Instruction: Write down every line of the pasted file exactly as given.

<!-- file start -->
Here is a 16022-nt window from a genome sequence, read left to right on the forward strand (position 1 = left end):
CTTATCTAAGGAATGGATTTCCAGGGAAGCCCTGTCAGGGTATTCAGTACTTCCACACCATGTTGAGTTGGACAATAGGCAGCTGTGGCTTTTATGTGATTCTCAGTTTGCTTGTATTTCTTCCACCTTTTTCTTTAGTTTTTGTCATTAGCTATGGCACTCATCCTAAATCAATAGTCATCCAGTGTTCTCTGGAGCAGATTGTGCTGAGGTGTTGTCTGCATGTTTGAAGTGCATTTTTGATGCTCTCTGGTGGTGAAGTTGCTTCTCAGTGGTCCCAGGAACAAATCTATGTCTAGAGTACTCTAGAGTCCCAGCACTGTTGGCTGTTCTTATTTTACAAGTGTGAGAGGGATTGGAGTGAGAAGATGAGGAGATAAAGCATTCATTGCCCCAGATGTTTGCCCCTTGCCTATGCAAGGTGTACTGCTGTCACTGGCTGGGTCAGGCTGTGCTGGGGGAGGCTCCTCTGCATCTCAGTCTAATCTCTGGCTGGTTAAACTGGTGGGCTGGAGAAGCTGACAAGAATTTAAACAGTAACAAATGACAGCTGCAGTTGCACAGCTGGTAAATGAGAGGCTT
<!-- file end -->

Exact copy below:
Here is a 16022-nt window from a genome sequence, read left to right on the forward strand (position 1 = left end):
CTTATCTAAGGAATGGATTTCCAGGGAAGCCCTGTCAGGGTATTCAGTACTTCCACACCATGTTGAGTTGGACAATAGGCAGCTGTGGCTTTTATGTGATTCTCAGTTTGCTTGTATTTCTTCCACCTTTTTCTTTAGTTTTTGTCATTAGCTATGGCACTCATCCTAAATCAATAGTCATCCAGTGTTCTCTGGAGCAGATTGTGCTGAGGTGTTGTCTGCATGTTTGAAGTGCATTTTTGATGCTCTCTGGTGGTGAAGTTGCTTCTCAGTGGTCCCAGGAACAAATCTATGTCTAGAGTACTCTAGAGTCCCAGCACTGTTGGCTGTTCTTATTTTACAAGTGTGAGAGGGATTGGAGTGAGAAGATGAGGAGATAAAGCATTCATTGCCCCAGATGTTTGCCCCTTGCCTATGCAAGGTGTACTGCTGTCACTGGCTGGGTCAGGCTGTGCTGGGGGAGGCTCCTCTGCATCTCAGTCTAATCTCTGGCTGGTTAAACTGGTGGGCTGGAGAAGCTGACAAGAATTTAAACAGTAACAAATGACAGCTGCAGTTGCACAGCTGGTAAATGAGAGGCTT